Moreover the boundary between what is measured and what is not measured changes over time. Once virtually all childcare occurred within the household, and hence did not appear in the GDP. However commercial or publicly provided childcare involves a market transaction, and is included in the GDP aggregate. Thus a (small) increment in the growth of GDP arises from the switch from household to market childcare, rather than any fundamental change to total activity. Similarly, depleting a resource – as when a hydrocarbon is converted from a reservoir under the ground into a tank above it – involves a market transaction and hence an increment to GDP, even though the net wealth of the nation may be the same or even reduced.

Economists have worried about these issues even to the extent of proposing augmented measures such as Net Economic Welfare, which attempt to incorporate non market transactions. While such measures maybe useful for some purposes the effort is misconceived if it is based upon the view that there is some single index which measures output, income, expenditure, or welfare in some unique, indisputable, objective, and broad-sweeping way.

For instance, how is the distribution of income to be assessed? Two economies may have the same GDP, but have vast differences in the way the output is distributed between its members. How then are the indices to be compared, except in a very limited way? So while GDP is some indicator of overall economic welfare, it is a partial one, by no means definitive, and not to be used uncritically.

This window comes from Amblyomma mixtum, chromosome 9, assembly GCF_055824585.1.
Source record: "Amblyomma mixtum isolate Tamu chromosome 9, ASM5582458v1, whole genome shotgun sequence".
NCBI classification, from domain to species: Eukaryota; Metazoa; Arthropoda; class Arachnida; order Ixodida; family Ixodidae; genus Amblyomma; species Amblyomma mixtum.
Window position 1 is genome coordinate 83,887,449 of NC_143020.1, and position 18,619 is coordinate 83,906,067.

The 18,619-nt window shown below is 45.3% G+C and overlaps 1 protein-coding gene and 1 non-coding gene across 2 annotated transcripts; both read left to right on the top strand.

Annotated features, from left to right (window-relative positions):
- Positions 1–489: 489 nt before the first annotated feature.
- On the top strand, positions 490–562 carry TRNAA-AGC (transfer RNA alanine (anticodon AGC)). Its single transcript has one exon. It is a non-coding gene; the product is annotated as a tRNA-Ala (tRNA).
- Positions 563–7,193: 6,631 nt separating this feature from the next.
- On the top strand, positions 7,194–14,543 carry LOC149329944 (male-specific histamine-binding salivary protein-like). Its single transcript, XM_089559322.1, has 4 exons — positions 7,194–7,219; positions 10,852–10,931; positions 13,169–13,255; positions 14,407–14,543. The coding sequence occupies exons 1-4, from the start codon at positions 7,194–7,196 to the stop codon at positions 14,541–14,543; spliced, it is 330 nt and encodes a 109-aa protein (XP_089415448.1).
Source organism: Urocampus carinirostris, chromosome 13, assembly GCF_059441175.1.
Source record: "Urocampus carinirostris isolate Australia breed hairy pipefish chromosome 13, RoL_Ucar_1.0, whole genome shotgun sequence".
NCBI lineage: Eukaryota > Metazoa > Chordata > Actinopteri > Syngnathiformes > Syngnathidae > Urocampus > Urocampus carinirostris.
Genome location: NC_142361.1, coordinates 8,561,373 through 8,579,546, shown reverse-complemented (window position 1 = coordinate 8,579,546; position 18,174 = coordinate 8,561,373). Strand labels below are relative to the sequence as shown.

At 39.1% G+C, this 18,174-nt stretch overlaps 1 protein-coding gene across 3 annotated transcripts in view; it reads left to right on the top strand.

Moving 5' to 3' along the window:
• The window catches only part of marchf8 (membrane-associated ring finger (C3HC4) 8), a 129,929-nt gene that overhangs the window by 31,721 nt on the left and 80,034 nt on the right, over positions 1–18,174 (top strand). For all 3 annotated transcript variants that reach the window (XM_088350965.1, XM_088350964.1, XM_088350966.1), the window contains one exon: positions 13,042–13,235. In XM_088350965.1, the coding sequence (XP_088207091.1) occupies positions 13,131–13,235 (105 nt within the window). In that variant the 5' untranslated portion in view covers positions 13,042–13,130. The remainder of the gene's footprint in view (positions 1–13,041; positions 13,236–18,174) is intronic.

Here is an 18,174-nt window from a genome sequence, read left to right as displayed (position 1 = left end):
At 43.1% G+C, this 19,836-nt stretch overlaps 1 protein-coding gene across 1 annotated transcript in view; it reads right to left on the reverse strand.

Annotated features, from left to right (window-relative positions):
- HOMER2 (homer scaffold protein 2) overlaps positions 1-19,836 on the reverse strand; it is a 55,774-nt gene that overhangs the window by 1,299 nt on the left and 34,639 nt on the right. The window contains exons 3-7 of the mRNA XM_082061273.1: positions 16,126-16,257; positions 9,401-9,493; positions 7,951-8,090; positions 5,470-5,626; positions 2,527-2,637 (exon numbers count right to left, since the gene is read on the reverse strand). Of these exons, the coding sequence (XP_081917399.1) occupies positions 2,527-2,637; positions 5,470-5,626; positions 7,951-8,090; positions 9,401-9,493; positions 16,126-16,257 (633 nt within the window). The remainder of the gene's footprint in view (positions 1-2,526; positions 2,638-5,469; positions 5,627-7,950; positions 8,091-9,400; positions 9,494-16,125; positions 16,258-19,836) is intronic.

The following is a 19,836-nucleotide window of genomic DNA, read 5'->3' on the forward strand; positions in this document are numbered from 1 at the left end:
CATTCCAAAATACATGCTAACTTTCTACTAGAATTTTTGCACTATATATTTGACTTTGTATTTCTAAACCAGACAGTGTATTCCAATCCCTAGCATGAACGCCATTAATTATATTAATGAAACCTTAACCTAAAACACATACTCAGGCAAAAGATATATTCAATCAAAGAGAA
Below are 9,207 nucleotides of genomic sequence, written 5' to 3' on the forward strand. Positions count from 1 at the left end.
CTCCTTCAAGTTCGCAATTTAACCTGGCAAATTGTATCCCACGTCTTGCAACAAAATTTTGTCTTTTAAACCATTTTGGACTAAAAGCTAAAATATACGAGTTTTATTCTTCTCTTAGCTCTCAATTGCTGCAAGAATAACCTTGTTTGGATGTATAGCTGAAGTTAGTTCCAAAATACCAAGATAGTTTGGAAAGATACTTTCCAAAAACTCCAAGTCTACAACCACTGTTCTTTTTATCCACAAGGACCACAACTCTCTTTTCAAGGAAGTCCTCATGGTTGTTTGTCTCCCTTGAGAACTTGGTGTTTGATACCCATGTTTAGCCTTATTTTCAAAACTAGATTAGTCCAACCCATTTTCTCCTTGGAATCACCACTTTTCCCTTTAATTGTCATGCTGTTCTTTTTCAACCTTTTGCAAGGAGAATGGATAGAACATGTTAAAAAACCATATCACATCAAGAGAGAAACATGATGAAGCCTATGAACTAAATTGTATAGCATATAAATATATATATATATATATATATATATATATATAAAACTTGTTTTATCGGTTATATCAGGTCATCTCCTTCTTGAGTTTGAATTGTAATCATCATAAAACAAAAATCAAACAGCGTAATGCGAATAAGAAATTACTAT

The final part of the full name for GDP is at market prices. The prices are used to aggregate all the various products into a single index of production. The use of market prices arises because economists take market prices to reflect the relative values consumers place upon the transactions.

But even if this is true, measures such as GDP are usually used for comparisons, either through time or between countries. Since relative prices will vary, it is not obvious how to make such comparisons. In practice, and as we shall see, the aggregates are measured using the same set of prices. Thus the data might be calculated on the basis of 1977/8 prices, so that in principle product in every year is valued at what its price would have been in the 1977/8 year. The constant price series of GDP are sometimes called Real GDP or Volume GDP series.

There are theoretical justifications for sophisticated versions of the constant price approach, but practical experience has shown that the exact choice of prices rarely affects the overall comparison providing the underlying concepts are correct.

The measure GDP is a good example of an economic statistic which is used extensively, but often without a great understanding of the intricacies or subtleties involved.

1. e.g. The output of motor assemblers would be the value of the cars with a deduction for the value of its tyres (etc.), since they would be included as the output of the tyre manufacturer.
2. Notably the imputed rent on owner occupied homes – that is the return if each owner occupiers were to lease the house to themselves.
3. In 1981 the Government Statistician (1981) estimated the hidden economy in New Zealand to amount to just over 2 percent of GDP.